Private Science & Environmental Governance at the AAG

James Porter, a friend of mine from Geography at King’s College London, is co-convening a session at the 2008 Association of American Geographers Annual Meeting to address the issue of the increasing contribution of ‘private science’ to environmental decision-making and knowledge about the world around us. Sounds like it will be an interesting session – if I actually make it to the AAG next year I’ll have to swing by.

Submissions for the session are open until October 21st 2007. Abstracts and PIN numbers (obtained by registering your abstract online) should be sent to James Porter (james.porter at and Leigh Johnson (leighjohnson at Conference information here. Submit your abstract and get your PIN here.

Here’s the session details and call for papers in full:

Private Science, Environmental Governance & the Management of Knowledge
Association of American Geographers Annual Meeting, April 15-19, 2008
Boston, MA

In the US and UK, new forms of market-based, commercially driven, and politically relevant demands are restructuring the context of scientific research and the social norms and values therein. No longer can academic institutions expect the same levels of public support immortalized by Vannevar Bush; in recent decades we have seen the rapid ascent of private science or science for hire to fill the void. Science is now routinely contracted-out to the private sector to produce a range of products from Climate Forecast Predictions, flood modeling outputs, risk assessments, chemical tests, life-style drugs and myriad other products that find their way into public policy and regulatory decision-making. The appeal of this new form of scientific research is its cost-effectiveness, its embrace of strategic ignorance, and its flexibility in allowing clients to guide the design and outcome of the work produced.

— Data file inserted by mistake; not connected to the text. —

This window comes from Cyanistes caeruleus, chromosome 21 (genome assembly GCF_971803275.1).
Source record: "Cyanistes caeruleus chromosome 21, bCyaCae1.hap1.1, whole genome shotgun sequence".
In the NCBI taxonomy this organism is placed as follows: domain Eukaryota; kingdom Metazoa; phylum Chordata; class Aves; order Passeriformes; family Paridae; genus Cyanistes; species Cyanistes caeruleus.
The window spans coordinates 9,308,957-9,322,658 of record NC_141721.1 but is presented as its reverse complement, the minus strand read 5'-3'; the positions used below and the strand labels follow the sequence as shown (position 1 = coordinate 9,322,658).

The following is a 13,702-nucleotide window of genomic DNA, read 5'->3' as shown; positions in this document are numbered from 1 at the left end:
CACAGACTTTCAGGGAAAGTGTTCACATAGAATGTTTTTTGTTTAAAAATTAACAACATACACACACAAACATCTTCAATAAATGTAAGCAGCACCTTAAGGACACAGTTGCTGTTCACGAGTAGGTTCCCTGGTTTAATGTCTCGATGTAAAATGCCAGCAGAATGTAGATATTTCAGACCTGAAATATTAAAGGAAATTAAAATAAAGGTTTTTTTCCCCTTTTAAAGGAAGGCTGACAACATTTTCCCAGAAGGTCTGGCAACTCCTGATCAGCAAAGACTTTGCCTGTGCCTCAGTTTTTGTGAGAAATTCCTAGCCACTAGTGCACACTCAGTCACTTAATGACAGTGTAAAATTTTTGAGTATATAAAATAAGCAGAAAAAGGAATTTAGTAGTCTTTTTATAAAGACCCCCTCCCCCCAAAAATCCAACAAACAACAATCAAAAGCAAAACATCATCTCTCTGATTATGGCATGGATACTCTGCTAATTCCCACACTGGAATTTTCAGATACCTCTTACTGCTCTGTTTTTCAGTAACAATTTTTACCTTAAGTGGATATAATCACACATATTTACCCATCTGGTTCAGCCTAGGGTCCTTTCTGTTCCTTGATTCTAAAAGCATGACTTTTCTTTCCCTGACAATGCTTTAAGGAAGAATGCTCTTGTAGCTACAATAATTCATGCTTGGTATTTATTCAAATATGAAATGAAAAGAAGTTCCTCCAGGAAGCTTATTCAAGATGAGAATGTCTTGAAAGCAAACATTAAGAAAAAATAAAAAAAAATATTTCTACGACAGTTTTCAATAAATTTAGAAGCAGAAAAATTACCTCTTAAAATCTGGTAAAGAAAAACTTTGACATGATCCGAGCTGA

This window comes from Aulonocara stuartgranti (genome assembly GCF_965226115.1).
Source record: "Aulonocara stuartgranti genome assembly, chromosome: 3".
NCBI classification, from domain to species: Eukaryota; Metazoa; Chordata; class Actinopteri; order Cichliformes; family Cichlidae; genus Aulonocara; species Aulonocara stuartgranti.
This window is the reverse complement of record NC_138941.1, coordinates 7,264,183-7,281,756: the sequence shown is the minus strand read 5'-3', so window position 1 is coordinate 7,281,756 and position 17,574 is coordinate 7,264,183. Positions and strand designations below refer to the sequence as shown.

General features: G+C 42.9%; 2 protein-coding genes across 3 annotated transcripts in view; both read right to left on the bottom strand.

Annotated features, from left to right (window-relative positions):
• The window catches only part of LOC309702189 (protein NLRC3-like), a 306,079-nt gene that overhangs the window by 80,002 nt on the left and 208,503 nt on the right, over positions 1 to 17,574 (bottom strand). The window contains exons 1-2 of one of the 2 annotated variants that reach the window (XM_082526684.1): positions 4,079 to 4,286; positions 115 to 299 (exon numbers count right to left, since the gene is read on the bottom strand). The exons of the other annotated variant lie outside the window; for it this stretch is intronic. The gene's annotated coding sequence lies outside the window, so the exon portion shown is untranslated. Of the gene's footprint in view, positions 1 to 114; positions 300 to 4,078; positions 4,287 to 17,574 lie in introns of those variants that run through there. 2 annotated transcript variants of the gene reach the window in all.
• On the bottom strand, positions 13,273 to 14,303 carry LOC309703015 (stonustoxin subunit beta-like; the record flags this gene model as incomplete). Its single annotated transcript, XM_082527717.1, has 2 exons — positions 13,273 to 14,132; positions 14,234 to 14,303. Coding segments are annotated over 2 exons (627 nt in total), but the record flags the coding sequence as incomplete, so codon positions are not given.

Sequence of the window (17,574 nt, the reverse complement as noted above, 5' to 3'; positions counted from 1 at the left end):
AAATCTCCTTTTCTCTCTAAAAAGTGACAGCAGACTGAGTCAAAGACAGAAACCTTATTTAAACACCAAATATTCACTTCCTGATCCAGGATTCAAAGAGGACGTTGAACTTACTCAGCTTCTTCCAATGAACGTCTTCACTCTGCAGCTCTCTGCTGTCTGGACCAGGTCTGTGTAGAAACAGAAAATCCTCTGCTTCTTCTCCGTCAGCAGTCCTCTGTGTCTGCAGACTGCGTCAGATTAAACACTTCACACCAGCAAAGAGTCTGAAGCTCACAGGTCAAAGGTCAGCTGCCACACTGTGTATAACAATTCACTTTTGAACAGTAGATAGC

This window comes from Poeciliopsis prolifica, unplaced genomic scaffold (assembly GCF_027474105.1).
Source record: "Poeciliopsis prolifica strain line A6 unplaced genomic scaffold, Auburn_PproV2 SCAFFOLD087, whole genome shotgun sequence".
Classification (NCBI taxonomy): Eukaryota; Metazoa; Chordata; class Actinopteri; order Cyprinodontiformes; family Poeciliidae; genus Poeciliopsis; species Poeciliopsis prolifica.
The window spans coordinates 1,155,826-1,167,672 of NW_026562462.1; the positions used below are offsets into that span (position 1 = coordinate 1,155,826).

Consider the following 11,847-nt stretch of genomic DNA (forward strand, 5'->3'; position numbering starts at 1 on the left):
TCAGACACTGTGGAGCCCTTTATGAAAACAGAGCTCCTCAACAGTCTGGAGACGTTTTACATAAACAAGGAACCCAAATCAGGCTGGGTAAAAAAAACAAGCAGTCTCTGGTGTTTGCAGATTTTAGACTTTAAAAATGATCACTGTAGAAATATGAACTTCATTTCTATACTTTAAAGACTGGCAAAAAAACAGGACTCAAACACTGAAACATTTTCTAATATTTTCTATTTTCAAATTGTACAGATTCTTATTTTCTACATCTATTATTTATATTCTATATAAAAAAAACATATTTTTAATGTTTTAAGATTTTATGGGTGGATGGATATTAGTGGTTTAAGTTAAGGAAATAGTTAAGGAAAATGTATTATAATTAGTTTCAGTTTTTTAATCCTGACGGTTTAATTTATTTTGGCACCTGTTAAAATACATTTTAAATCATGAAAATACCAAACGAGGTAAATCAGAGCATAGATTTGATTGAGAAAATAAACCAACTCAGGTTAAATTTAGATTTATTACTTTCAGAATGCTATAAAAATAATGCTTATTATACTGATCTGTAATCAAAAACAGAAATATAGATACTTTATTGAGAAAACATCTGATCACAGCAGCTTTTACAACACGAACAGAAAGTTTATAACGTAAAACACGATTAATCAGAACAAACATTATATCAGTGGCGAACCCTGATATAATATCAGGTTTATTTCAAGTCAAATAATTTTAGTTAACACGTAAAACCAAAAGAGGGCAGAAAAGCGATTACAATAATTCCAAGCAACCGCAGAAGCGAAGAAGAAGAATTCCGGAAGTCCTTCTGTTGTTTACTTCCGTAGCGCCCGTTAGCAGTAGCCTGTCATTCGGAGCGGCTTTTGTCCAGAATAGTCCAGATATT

Yet, environmental governance is shaped extensively by the use of scientific knowledge. In the context of governing citizens, regulating private enterprise, and guiding development, what happens when nature and science are conceptualized in terms of their commercial potential? Geographers are uniquely positioned to provide theoretical depth and empirical evidence to answer these questions. We seek papers addressing (though not limited to) the following questions:

  • How are commercial science, modeling, and assessments done in practice? What is lost and equally gained in this process? What is ignored in these new knowledge productions?
  • These questions open up room to consider the contested practice of translation: who chooses what is to be translated? Who does the translation? Does the quality of translation impact the nature of knowledge, and if so, how? How might unlikely allies become enrolled in the project?
  • Can we discern a particular set of preferred methodologies or instruments that are consistently deployed in the performance of private science? Are these characteristic of a particular neoliberal mode of governance?
  • If private science has come to dominate fact-making about nature, does this entail a transformation from the rule of (bureaucratic) experts? How do these new forms of knowledge gain authoritative status, if at all?
  • What are the implications for the subjects of governance?

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